Descriptive and exploratory, this paper addresses the challenges and imperatives of the country’s higher education institutions (HEIs) in the era of knowledge economy. It asserts, among others, that there is no dichotomy between knowledge economy and academic excellence or intellectual pursuits, the classical raison d’etre of universities since time immemorial. However, the paper underscores that academic excellence and intellectual pursuits must not be detached from the existence of society. It must have a societal conscience, a socially relevant purpose that can be felt by the multitude of poor at the base of the global economic pyramid. Academic excellence is not excellent if it cannot provide food to the hungry. Intellectual pursuit is not intelligent if it cannot provide clothes and shelter to the many poor, who like Lazarus, are waiting for crumbs at the gate. The world is not wanting of scholarly dissertations on poverty alleviation. The magnum opus of Adam Smith (1776), An Inquiry into the Nature and Causes of Wealth of Nations (for brevity, The Wealth of Nations), is about wealth and poverty. The Asian Drama of Gunnar Myrdal (1971) is not a Broadway play but a scholarly inquiry into the poverty of Asia. The End of Poverty, a book of
Jeffrey Sachs (2005), one of the framers of the Millennium Development Goals, is an ambitious thesis that deals with poverty alleviation. All three celebrated books that span more than a total of 200 years are supposed to be beacon lights that should guide us to the road of our emancipation from poverty. In the same breadth, this paper also asserts that intellectual pursuits can no longer remain within the geographic boundaries of one particular nation or culture. Those pursuits must be framed within a broader and wider macro-environmental context. And that besides educating the total person, HEIs engaging the knowledge economy must develop their students not only as knowledge workers and leaders, but also as socially responsible global citizens, critical thinkers, and able to effectively use/apply knowledge to produce economic benefits for mankind. As Joseph Stiglitz, the Nobel Prize laureate in economics has pointed out that we can no longer ignore the protest of the multitude of poor at the base of the global economic pyramid.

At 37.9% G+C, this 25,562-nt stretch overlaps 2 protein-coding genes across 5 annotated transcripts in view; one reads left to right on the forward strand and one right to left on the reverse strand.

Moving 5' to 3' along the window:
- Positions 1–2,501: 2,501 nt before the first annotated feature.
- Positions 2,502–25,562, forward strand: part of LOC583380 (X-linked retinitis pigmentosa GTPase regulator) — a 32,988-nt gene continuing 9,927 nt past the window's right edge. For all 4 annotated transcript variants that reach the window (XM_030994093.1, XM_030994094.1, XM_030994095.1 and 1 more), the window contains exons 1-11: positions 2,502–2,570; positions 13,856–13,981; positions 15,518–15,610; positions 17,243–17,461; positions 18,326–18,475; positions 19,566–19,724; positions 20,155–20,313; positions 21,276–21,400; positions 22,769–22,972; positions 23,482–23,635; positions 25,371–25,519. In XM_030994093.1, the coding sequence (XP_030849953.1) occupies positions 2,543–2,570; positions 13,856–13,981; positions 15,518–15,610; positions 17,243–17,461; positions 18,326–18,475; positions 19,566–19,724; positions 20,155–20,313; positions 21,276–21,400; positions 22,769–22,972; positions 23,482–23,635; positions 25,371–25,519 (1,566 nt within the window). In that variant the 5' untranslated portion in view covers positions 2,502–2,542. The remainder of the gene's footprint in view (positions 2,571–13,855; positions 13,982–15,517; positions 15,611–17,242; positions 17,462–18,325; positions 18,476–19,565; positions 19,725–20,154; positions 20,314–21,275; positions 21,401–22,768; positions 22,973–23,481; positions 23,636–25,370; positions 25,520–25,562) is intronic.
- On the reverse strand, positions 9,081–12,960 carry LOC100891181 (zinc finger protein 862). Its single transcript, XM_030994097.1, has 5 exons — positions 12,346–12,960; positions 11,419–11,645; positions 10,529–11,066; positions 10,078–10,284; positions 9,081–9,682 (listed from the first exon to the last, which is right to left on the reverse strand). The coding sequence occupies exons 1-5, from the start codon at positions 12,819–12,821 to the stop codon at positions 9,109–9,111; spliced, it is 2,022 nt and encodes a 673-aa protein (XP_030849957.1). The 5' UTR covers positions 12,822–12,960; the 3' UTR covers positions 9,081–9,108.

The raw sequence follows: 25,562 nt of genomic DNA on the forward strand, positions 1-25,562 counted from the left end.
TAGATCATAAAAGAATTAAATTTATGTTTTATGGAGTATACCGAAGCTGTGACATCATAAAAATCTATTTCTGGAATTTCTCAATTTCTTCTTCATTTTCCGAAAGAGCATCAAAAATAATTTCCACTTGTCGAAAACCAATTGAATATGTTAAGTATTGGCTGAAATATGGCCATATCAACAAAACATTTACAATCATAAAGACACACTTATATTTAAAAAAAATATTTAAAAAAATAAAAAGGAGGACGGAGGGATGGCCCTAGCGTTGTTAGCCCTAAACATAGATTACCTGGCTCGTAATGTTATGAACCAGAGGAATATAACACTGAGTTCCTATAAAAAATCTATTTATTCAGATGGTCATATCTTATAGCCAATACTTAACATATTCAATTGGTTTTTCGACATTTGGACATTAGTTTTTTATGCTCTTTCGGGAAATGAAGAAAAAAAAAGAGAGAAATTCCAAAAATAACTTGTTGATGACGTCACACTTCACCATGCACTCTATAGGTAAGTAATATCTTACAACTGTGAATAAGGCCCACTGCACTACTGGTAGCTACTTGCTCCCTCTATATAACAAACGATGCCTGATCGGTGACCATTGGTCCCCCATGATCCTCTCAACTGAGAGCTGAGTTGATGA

Jeffrey Sachs of the Millennium Development Goals was passionate to see the end of poverty in his lifetime.
Contextual factors and issues, such as globalization, multi-cultural diversity, information/knowledge intensity, networking and connectivity, are presented in the paper within the ambit of the knowledge economy, vis a vis the imperatives of promoting international understanding, cooperation, and world peace. Challenges and imperatives, brought about by the world-flatteners (Friedman, 2005), must be addressed by HEIs. Dramatic changes in the macroenvironment have been identified and discussed, from where conclusions and recommendations are drawn, carefully avoiding over analysis that usually leads to paralysis.
Two crucial issues standout in this paper that must be addressed with urgency by HEIs engaging the knowledge economy, and these are poverty alleviation and climate change. Finally, the general frame of this paper supports the view that knowledge economy is the road to better quality of life and prosperity. It supports our collective dream of a world free of poverty, aligned with the Millennium Development Goals. A world (1) that promotes social equity, better quality of life in all nooks and crannies of this one and only planet that God has given us; (2) that fights poverty with passion and commitment; and (3) that helps people help themselves as well as promote their environment by sharing and applying knowledge to build capacity and produce economic benefits for sustainable development.